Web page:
What's next for the old Ford plant site

Redevelopment of former Ford plant site

ST. PAUL, Minn. -- Despite pushback, plans are moving forward with the revitalization of Ford's former Twin Cities Assembly Plant in St. Paul.

Thursday morning, Mayor Chris Coleman ceremoniously signed the Ford Site Zoning and Public Realm Master Plan ordinance for adoption. City council voted 5-2 in favor of the plan Wednesday night.

The approved plan sets the framework for a mixed-use urban village, rezoning the site into six districts for housing, parks, open space, retail and offices. There will be up to 4,000 housing units, including affordable housing options for low-income residents.

"I think this plan represents a win-win for us. we have a lot of people who want to live in the city and the proposed density provides places for them to live and tax base for the city that we need to support our existing infrastructure and our future," said Laurie Krivitz, before the vote Wednesday night.

Driving through the Highland Park neighborhood, you can see "Say yes to the Ford site" signs, as well as ones that read, "Stop the Ford plan."

Jim Bohn is opposed to the master plan. He lives off of Cretin Avenue S. and said he's concerned about an increase in traffic to an already busy area.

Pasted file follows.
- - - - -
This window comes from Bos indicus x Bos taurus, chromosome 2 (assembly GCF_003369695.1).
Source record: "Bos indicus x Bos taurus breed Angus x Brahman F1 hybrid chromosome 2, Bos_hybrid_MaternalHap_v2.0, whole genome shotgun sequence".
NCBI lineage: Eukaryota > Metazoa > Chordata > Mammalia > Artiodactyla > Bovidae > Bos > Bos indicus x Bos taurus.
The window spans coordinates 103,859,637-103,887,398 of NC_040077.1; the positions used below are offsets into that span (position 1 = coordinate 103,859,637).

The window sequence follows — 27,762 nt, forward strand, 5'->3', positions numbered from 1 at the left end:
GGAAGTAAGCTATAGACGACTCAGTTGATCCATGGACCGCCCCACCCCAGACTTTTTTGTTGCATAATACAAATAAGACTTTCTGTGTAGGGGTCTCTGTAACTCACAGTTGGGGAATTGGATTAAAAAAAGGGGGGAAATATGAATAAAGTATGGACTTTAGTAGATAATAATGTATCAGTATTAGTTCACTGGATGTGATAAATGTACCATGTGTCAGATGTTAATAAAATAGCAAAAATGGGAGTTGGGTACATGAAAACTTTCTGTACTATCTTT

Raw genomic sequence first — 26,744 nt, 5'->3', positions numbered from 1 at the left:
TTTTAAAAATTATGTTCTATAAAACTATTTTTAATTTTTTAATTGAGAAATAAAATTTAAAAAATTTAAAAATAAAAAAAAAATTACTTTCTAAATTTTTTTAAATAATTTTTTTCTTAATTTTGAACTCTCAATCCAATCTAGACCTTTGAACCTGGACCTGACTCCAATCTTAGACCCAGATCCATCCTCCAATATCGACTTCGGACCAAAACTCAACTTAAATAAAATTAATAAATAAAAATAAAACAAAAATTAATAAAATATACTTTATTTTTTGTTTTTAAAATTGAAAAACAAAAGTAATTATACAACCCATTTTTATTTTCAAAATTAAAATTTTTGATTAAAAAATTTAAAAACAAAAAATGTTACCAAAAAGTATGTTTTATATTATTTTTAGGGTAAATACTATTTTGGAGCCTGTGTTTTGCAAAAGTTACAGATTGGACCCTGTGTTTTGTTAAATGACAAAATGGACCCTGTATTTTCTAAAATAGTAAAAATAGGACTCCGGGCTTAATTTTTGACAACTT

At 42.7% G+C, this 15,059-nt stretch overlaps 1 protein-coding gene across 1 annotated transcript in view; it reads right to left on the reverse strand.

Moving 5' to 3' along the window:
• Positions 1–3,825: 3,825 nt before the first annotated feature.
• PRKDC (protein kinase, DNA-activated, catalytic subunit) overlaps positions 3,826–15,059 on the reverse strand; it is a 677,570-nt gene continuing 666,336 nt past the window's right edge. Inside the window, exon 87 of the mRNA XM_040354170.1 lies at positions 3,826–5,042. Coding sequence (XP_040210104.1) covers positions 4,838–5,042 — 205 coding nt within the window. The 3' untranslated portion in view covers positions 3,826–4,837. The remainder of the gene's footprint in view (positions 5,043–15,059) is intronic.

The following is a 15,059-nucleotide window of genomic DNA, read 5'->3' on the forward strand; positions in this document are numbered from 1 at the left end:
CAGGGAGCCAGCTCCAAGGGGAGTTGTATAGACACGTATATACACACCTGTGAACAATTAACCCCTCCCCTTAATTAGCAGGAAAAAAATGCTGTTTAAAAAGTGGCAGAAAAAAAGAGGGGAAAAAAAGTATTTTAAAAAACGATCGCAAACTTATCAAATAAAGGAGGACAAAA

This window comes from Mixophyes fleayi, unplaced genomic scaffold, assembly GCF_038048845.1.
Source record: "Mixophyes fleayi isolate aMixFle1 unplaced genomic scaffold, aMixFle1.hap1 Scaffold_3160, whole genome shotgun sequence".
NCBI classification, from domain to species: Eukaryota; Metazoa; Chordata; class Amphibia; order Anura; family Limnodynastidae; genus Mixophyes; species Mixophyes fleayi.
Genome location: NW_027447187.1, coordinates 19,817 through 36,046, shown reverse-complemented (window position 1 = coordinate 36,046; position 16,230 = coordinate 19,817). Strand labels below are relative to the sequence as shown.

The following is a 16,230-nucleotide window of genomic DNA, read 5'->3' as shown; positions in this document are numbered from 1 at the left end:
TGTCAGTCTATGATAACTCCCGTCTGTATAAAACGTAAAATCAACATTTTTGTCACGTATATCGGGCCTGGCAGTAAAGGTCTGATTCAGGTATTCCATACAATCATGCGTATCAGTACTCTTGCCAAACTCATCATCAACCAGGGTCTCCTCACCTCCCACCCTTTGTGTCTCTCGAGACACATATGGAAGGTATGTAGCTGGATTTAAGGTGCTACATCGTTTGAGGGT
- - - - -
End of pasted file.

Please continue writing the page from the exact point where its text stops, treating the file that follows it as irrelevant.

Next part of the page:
"I'm a little nervous about that but it's passed," Bohn said.

The plan is 10 years in the making after more than 140 community meetings.

"We have many things that need to happen so I hope that that engagement continues from all people, from all sides," said Chris Tolbert, St. Paul City Council member for Ward 3.

On Thursday, Mayor Coleman said, "This is not the end of the journey, this is the beginning. This lays out broad visions and broad goals for an equitable and sustainable community."

Ford is expected to put the site on the market in 2018. Meanwhile, the city will be working on specifics when it comes to design standards for construction on the property.

Construction on the 135-acre site is expected to start in either 2020 or 2021 but development will likely happen over the next 15-20 years.

© 2017 KARE-TV


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